Smoking and Salt for Preservation

Discussion in 'Food Storage - Canning/Freezing/Butchering/Prep' started by joshposh, May 25, 2016.

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  1. joshposh

    joshposh Expert Member
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    In the bush and before refrigerators and iceboxes, humans used smoke and salt to preserve meat. Believe it or not, but early man use to smoke their meat over a fire to preserve meat and it will last a very long time. The process itself sucks all moisture out of the meat and locks out bacteria. The same can be done with salt. As a high concentration of salt that is spread over and rubbed into the meat. Reported, the meat will last a very long time.

    My grandfather always smoked and sun dried meat and fish. It was nice having jerky to snack on during the day. I should of paid closer attention to the process. I could of learned something.
     
  2. Correy

    Correy Expert Member
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    Salt is one of the most important things you can have lying around, and also has been the one item whose price skyrockets everytime there's political turmoil and food shortages. You can't go wrong with stocking salt.

    Drying meat though, can be a little tricky if you do it outdoors, because you want to fend off flies from laying eggs on the meat. Smoke itself usually fends most bugs off.

    The people in areas near Caucasus and the north Middle East have a technique to make a kind of cured meat called "pasterma". First they air/smoke dry a large slab of meat for a week or two, and then they make a paste out of salt and various strong spices and cover the meat with that. Originally it was done with camel meat, but now they use different kinds of meat. The paste both gives the meat a flavour as well as kills any remaining bacteria and insulates the slab of meat from any bug/worm that might like to take a taste of the meat. The meat is kept hung from a rope from the sealing to prevent rodents from getting near it. It's a little tricky if you don't have the precise recipe, but I know for a fact that many Armenian housewives make pasterma in their household.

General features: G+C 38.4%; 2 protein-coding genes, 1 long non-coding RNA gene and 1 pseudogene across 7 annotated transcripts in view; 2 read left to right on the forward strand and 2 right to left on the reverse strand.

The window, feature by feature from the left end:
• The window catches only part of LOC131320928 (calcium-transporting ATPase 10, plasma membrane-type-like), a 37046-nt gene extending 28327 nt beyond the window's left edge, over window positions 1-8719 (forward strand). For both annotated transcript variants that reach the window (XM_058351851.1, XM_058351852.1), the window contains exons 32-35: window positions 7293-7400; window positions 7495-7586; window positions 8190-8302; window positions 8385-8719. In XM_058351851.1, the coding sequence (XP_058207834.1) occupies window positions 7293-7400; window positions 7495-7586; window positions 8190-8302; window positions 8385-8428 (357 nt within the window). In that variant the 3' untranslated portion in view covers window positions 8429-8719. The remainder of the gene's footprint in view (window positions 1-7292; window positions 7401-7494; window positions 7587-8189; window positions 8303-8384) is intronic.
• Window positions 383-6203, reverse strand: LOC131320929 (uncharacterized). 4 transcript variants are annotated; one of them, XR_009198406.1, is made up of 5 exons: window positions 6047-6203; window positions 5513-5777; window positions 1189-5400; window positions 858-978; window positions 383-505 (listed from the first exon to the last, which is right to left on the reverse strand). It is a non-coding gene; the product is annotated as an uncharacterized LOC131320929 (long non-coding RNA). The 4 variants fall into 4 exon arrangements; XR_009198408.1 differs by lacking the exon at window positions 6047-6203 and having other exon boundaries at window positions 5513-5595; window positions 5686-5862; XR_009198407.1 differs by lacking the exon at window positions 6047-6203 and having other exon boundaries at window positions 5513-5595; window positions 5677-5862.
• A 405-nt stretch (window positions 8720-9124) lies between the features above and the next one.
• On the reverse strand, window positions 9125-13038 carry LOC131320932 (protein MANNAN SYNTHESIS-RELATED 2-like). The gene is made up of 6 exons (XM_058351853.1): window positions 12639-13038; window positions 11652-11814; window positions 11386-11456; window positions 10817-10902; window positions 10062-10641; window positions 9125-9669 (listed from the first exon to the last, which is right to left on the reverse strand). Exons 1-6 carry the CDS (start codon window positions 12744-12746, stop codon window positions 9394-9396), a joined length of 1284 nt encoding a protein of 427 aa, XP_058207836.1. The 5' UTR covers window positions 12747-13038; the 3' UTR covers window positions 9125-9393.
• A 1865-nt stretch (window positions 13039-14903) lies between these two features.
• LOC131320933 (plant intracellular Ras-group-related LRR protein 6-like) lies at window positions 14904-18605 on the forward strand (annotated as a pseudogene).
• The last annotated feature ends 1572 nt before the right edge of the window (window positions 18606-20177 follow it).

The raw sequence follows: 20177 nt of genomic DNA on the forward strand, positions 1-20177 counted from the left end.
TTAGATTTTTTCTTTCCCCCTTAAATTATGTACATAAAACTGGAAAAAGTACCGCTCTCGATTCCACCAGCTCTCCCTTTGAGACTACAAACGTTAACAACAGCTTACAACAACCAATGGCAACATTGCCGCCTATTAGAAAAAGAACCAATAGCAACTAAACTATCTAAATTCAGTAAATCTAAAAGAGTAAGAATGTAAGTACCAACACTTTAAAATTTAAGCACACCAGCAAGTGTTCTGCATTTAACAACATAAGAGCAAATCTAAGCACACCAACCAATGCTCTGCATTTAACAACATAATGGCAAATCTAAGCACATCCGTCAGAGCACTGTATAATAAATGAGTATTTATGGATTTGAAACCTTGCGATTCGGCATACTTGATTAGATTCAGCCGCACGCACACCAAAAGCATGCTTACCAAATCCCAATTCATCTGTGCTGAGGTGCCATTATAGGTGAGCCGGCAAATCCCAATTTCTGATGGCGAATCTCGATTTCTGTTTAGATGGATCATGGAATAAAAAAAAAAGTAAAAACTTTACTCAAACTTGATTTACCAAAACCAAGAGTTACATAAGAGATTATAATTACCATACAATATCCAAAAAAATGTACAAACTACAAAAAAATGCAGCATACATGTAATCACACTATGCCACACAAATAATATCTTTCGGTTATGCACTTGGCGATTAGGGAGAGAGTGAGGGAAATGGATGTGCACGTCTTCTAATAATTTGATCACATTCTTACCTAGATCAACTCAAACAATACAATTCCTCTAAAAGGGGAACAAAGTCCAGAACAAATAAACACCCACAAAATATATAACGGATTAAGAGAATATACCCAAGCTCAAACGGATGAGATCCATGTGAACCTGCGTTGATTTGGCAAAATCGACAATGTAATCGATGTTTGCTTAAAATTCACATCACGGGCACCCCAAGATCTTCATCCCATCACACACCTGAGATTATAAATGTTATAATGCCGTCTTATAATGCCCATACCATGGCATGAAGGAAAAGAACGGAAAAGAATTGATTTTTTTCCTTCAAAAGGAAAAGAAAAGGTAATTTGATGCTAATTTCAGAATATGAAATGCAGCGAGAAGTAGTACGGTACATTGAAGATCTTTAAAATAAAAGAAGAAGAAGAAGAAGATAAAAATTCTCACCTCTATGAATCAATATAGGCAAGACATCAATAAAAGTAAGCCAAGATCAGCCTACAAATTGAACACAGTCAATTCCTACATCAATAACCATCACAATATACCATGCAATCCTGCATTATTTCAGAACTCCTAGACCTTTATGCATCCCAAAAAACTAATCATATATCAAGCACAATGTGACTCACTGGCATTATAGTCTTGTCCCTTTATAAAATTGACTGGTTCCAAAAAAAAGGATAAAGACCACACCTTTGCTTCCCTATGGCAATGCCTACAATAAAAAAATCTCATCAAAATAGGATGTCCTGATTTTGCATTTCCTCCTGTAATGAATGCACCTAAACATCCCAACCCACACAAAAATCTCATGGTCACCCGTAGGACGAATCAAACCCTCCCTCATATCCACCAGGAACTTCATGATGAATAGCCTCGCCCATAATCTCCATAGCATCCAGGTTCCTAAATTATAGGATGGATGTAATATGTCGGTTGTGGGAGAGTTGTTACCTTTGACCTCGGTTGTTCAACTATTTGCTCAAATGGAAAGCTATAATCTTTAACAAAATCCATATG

3. joshposh

    joshposh Expert Member
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    My grandfather never dried it out in the open. That's a infestation waiting to happen. You have to construct a sun box where flies can't get to it. It's an easy build. Do you see any crack where flies can get to it? Think not. Some boxes are made entirely of glass and a few air vents. So this is a easy and viable way to dehydrate and preserve meat.

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  4. SirJoe

    SirJoe Expert Member
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    It's not only meat that you can dry in a sun box, you can dry fruits and veggies as well. The problem most people have when they grow their own veggies and fruit is that it all is ready to pick at the same time.

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    There are various different models but the principle is the same. I'm sure that if you wanted to you could dry meat or fish in it.
     
  5. filmjunkie08

    filmjunkie08 Active Member
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    Drying meat using the above box has been very informative for me, so thank you. However, wouldn't there be a terrible odor coming from the box? Especially in the beginning when the meat is fresh?